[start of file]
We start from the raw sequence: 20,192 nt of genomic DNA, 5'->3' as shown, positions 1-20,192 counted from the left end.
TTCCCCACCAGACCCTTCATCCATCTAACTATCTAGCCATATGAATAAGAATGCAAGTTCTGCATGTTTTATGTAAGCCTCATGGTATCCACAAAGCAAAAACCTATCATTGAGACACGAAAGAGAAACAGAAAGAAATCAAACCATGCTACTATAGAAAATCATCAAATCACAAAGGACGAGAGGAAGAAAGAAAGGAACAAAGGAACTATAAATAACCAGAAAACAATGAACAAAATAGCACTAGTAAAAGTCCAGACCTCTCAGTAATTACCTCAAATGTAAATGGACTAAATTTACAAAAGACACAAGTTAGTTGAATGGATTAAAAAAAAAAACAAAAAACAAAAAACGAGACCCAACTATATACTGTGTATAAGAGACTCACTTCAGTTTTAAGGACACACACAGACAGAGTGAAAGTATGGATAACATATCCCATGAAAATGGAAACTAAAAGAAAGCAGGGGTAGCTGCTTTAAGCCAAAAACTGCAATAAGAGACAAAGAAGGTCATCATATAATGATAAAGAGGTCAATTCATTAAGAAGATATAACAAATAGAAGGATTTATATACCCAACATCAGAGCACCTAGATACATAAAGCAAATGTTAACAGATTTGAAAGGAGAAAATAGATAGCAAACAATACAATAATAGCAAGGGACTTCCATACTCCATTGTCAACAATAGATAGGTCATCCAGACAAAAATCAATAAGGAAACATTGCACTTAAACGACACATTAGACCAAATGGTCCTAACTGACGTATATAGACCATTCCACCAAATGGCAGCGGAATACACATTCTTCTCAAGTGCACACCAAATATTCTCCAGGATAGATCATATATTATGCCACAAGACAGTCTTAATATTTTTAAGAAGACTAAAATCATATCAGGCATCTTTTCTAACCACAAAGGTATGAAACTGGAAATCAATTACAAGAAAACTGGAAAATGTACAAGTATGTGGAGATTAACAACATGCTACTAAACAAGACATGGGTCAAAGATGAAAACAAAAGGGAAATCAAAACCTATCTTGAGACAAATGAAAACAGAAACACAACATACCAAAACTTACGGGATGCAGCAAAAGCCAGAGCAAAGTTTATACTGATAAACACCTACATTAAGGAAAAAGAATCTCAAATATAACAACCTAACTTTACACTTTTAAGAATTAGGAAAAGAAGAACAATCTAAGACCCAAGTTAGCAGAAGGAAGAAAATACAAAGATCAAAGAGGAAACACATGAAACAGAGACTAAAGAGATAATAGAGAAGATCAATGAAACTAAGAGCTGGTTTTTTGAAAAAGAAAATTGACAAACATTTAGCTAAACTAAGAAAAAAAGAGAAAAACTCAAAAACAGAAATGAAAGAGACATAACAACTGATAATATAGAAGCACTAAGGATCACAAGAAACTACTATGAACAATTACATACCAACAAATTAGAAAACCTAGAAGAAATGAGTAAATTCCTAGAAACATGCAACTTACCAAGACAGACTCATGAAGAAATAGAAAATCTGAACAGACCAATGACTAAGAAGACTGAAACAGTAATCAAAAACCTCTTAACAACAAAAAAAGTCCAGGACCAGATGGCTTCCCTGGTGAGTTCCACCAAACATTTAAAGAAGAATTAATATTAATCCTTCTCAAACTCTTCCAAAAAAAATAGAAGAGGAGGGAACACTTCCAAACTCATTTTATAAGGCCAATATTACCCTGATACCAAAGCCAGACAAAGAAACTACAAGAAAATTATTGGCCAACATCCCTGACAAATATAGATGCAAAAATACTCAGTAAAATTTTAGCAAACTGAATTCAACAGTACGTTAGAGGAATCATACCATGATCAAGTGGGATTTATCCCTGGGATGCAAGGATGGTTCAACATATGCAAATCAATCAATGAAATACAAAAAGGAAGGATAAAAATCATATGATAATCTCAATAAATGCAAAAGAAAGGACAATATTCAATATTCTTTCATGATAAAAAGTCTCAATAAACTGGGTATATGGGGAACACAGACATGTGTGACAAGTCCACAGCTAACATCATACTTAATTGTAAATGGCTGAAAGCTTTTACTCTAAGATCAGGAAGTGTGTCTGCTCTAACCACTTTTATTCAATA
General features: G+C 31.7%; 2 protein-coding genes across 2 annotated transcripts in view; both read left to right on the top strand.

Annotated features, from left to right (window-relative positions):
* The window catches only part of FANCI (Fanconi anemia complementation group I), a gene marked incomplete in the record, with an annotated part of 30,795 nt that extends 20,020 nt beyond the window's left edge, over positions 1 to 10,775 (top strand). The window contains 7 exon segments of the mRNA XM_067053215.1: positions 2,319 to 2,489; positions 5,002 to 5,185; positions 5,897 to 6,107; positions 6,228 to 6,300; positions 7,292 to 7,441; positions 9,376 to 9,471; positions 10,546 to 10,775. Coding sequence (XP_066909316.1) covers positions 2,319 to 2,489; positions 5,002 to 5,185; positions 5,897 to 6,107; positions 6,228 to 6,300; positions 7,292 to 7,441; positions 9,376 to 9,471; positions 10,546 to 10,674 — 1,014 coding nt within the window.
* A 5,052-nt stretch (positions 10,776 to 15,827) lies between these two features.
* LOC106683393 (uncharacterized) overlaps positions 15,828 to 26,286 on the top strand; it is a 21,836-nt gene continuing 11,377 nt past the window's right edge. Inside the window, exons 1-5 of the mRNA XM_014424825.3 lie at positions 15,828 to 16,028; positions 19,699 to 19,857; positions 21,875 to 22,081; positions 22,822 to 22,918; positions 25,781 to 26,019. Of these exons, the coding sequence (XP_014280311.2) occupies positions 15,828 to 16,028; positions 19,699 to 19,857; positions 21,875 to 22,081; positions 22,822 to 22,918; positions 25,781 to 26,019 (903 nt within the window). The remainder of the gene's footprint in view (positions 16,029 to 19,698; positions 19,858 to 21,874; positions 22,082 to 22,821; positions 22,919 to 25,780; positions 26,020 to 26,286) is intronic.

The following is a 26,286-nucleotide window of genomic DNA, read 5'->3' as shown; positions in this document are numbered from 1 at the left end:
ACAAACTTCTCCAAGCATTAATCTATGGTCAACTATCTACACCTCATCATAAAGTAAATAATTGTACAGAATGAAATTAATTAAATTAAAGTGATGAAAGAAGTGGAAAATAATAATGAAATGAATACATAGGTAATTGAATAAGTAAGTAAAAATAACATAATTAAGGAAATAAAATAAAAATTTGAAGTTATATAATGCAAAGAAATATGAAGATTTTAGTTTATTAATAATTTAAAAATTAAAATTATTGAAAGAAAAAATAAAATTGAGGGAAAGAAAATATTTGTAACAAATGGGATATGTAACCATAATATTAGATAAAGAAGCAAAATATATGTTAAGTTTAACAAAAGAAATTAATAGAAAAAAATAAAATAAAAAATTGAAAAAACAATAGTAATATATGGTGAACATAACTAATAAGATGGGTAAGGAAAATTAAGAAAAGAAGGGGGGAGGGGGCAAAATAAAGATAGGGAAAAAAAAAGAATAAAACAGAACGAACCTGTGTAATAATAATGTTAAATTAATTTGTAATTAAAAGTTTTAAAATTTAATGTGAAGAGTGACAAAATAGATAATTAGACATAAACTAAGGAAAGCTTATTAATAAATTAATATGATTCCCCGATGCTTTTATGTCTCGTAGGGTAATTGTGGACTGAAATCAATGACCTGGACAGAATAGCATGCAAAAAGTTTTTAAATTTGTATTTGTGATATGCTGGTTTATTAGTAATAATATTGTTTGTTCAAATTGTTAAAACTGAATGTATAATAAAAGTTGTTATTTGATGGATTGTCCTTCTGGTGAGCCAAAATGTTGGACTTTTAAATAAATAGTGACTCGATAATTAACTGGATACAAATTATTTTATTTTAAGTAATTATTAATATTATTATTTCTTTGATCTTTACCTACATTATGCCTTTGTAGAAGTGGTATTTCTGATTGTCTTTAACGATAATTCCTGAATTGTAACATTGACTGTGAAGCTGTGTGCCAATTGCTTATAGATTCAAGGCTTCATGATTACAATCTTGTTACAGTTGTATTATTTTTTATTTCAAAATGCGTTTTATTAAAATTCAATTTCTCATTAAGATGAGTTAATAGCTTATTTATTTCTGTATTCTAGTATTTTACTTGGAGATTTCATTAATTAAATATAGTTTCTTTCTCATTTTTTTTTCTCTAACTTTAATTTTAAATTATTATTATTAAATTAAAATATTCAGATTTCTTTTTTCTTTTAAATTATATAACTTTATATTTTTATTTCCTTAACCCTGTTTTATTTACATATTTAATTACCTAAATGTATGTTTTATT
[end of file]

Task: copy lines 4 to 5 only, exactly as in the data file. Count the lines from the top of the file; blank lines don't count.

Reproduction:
Annotated features, from left to right (window-relative positions):
* The window catches only part of FANCI (Fanconi anemia complementation group I), a gene marked incomplete in the record, with an annotated part of 30,795 nt that extends 20,020 nt beyond the window's left edge, over positions 1 to 10,775 (top strand). The window contains 7 exon segments of the mRNA XM_067053215.1: positions 2,319 to 2,489; positions 5,002 to 5,185; positions 5,897 to 6,107; positions 6,228 to 6,300; positions 7,292 to 7,441; positions 9,376 to 9,471; positions 10,546 to 10,775. Coding sequence (XP_066909316.1) covers positions 2,319 to 2,489; positions 5,002 to 5,185; positions 5,897 to 6,107; positions 6,228 to 6,300; positions 7,292 to 7,441; positions 9,376 to 9,471; positions 10,546 to 10,674 — 1,014 coding nt within the window.